part of our team. We need to know the rules of doing business the
right way. If we don't, we may end up with a bad reputation among
our suppliers that will be irreversible. To think they don't
communicate with each other is to forget how much we communicate
with other designers.
Asking for a low price to receive potential work is a prime
example. You hate it when this carrot is dangled in front of you by
a potential client. If no lucrative work follows, you'll only make
this request once because you will have lost the respect of the
vendor. And, more than likely, lucrative work won't follow. Even if
made in earnest, this promise is a jinx.
Asking freelancers to do what you would never do-speculative
design-plays on their need for work. Some design firms will only
pay a freelancer if the work that is done is accepted by their
client. No other industry would think of asking a worker to do
Asking a printer for free work for future projects is an example
of “work for ransom.” For example, you ask a printer to print your
company brochure because of a big project in the offing or the
promise of an account you really don't have control over. This is
just another form of asking for spec work.
An example of this is a finder's fee. This fee should be a
onetime commission agreed on in advance and paid to you for work
you've brought to a supplier. Let's say you are purchasing printing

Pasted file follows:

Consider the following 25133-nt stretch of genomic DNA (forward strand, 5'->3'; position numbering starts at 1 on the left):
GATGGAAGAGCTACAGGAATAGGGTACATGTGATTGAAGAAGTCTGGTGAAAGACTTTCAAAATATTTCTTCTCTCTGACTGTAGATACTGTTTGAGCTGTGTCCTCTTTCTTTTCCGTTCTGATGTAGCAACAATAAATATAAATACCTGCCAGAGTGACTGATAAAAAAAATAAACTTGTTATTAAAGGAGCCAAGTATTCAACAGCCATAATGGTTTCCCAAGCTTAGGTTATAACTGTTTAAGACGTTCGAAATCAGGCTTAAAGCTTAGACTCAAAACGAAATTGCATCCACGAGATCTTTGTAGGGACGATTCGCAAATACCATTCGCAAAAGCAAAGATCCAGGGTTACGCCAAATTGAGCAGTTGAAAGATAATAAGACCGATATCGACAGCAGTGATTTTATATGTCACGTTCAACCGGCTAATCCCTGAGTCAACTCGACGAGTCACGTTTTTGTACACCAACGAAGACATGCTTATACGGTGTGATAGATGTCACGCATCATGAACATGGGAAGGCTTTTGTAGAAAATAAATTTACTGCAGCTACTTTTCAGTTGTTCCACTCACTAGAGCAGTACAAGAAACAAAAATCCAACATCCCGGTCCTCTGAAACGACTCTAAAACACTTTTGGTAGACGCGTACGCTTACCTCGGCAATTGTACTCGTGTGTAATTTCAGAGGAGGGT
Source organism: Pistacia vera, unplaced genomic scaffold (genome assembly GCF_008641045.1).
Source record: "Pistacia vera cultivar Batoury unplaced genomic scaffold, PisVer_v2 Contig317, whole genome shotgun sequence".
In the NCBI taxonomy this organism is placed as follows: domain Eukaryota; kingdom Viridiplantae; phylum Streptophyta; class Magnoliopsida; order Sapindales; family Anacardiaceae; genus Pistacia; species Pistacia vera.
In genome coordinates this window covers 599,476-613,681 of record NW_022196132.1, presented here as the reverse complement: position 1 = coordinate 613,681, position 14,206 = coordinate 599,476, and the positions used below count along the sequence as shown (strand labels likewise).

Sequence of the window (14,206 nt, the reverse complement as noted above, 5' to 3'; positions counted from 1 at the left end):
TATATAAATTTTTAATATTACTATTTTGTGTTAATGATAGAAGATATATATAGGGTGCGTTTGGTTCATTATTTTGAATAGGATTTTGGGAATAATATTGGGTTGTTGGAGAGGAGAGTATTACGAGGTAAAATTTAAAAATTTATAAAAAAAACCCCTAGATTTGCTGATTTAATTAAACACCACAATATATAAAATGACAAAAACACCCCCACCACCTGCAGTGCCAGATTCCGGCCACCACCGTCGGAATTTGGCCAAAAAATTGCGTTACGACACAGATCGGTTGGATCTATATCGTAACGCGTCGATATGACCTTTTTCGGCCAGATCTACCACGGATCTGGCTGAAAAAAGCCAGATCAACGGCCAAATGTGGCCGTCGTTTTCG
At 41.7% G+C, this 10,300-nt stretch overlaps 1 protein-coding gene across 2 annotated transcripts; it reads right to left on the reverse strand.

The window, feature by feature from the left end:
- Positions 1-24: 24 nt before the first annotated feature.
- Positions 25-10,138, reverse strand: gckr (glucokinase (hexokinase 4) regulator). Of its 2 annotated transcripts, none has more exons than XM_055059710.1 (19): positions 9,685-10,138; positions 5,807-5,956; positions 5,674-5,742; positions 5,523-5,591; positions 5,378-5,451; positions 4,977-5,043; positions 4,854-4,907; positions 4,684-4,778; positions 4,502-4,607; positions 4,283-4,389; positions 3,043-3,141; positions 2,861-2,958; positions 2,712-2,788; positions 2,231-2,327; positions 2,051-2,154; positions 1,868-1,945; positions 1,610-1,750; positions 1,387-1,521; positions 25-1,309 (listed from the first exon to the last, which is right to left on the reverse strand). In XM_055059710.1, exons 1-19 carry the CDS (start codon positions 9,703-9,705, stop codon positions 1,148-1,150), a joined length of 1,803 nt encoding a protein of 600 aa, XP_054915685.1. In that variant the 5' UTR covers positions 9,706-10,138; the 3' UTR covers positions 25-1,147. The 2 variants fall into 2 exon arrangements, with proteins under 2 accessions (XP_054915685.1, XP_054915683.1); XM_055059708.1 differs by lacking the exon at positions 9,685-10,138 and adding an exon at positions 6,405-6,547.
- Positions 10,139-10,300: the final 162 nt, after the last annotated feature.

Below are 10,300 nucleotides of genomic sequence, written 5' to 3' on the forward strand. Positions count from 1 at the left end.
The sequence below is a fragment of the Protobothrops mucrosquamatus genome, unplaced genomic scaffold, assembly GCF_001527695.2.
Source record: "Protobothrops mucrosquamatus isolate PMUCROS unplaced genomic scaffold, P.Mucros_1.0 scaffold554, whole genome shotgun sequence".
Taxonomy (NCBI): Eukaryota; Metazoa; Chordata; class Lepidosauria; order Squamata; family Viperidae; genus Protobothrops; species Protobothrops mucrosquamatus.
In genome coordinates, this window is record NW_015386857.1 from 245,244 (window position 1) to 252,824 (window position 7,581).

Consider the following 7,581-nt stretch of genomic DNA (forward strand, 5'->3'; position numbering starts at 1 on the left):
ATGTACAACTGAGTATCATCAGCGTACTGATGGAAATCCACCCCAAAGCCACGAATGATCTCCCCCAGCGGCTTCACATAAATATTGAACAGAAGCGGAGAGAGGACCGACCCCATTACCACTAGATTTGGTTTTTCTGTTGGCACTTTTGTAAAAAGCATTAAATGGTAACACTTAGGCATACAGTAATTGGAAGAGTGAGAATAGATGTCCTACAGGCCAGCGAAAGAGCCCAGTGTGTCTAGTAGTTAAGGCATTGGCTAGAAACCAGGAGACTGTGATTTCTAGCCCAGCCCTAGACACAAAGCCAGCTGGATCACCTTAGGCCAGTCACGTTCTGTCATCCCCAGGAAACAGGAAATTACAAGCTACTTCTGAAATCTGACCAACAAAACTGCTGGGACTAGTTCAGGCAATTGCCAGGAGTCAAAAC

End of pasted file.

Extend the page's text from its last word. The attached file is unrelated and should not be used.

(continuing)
for a client or referring a client directly to a printer. You tell
the printer that you expect a commission for finding this project.
The fee should be agreed on in advance, not brought up after you've
referred the printer to this account. You also should not expect a
finder's fee to be a continuing royalty for future work. Just like
it sounds, it is a fee for finding a client, not for keeping your
client happy. We all know the names for unethical commissions
given: under-the-table kickbacks, payola, hidden commissions.
Ethical commissions are added to the top by the supplier or taken
as a markup by you, if you are purchasing the service for your
client. A good rule to follow is, “If you can't explain your
commission to your client, it's wrong.” And, you shouldn't always
expect a commission; suppliers don't have margins of profit large
enough to make sure there is always something in the job to pay you
An example of unfair advantage would be a design firm coercing
an inexpensive printer into a team situation on a design and
printing project. For instance, a magazine is sent out for bids to
three designers and three printers. The design firms are all
competitive in pricing and caliber of work. Two of the printers are
known to be expensive and the third will most certainly be low. One
of the design firms controls a substantial amount of work done by
the inexpensive printer. The design firm forces the printer to
agree not to offer a quote to the magazine publisher without
including a quote for its design work. Other design firms and
printers bidding separately stand less of a chance of staying
competitive. The “combined only” bid makes the design firm look
good, but severely limits the printer.
This is deliberately asking a vendor for a price, knowing that
you have room to get more from the vendor than it would normally
give. An example of this is confusing a photographer or illustrator